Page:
The handsomely shot chronicle by filmmakers Sean Fine and Andrea Nix Fine focuses on the displaced Rose, 13, Nancy, 14, and Dominic, 14.
In turn, each teenager looks into the camera to narrate how he or she came to the camp. Soft-spoken Rose witnessed the murder of both her parents by the Lord's Resistance Army. After Nancy's father was killed and her mother kidnapped, the young girl lovingly parented her three younger siblings. Dominic was involuntarily drafted by the rebels, coerced into waging war against his own tribe, the Acholi. Each narrative is more heartbreaking than the last.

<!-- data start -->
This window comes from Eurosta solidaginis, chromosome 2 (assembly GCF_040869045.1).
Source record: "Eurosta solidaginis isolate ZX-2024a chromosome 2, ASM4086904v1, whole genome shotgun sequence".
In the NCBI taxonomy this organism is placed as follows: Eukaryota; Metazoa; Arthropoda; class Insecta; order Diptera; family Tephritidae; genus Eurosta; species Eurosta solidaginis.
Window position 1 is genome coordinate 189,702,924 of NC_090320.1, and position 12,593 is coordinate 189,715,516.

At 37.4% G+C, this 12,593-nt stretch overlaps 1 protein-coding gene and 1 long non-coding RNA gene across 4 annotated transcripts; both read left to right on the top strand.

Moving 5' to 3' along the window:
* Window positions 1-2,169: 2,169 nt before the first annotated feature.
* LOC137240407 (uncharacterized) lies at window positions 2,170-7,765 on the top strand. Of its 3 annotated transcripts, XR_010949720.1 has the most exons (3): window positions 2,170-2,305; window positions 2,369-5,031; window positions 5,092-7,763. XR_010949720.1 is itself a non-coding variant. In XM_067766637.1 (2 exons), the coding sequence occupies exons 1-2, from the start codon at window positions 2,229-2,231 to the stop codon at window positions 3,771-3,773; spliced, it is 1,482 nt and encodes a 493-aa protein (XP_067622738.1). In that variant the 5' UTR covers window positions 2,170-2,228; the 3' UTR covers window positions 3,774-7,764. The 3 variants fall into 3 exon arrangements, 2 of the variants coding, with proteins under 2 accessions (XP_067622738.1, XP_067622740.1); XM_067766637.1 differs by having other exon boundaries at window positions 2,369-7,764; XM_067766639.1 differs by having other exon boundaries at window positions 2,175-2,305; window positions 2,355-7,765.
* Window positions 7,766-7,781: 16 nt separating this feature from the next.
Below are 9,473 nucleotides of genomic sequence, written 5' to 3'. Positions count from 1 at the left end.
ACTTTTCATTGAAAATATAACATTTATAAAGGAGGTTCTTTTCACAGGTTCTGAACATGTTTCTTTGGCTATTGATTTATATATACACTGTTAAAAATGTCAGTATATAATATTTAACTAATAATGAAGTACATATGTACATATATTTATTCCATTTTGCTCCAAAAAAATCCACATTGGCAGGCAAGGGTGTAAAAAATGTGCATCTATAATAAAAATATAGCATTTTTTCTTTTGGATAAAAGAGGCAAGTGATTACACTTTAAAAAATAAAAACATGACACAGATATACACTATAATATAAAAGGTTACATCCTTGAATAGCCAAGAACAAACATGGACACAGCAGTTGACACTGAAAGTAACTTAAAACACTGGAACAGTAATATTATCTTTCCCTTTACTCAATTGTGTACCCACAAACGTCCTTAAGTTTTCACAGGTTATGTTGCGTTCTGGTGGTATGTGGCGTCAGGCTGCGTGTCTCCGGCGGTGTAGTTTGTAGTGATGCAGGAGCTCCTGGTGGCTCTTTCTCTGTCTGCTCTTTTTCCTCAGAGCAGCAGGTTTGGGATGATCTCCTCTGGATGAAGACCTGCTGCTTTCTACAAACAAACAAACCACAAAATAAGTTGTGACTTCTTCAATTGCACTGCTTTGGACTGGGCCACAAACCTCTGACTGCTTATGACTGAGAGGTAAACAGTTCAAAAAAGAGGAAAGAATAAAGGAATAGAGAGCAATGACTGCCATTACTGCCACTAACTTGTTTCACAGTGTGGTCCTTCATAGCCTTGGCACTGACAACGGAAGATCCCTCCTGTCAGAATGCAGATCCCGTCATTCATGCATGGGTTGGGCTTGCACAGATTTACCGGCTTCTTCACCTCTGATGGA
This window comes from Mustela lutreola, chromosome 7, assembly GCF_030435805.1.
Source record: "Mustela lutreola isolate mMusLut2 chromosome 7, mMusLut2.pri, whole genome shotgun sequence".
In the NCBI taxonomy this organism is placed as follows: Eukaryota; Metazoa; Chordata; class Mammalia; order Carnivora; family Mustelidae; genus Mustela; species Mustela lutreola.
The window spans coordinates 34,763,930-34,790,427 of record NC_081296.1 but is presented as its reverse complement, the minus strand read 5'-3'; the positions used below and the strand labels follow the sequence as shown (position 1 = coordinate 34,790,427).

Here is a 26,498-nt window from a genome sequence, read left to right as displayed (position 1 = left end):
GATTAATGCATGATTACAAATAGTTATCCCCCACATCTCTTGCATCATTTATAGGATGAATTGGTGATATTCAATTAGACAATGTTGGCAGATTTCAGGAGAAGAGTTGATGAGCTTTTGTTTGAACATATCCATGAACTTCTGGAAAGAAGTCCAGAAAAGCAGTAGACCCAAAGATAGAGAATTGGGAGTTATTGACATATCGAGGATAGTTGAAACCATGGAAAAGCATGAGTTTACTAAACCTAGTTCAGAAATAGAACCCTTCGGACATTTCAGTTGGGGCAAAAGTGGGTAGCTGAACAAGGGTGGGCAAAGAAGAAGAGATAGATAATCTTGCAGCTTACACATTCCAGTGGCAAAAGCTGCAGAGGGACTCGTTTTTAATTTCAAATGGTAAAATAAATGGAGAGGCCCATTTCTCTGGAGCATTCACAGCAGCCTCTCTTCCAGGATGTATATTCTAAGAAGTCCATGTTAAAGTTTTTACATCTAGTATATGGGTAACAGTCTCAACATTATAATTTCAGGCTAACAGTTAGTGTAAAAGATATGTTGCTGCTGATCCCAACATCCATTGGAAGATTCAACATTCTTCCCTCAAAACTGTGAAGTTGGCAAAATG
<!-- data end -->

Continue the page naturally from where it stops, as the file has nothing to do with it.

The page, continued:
Yet while the viewer understands the individual losses suffered in the civil war, the film does little to put the struggle into political context.
From these shards of grief, the makers of War/Dance chronicle the process of how the victims of civil war create a mosaic of hope. Training for Uganda's National Music Competition, an event one official likens to a cultural Olympics, the orphans recover their ancestral history and spiritually recharge.
Any similarity to American Idol or Akeelah and the Bee is purely intentional.
War Dance *** (out of four stars)
Directed by Sean Fine and Andrea Nix Fine. Distributed by ThinkFilm.
Running time: 1 hour, 45 mins.
Parent's guide: PG-13 (descriptions of war atrocities)
Playing at: Ritz at the Bourse
Contact movie critic Carrie Rickey at 215-854-5402 or email@example.com. Read her blog, "Flickgrrl," at http://go.philly.com/flickgrrl/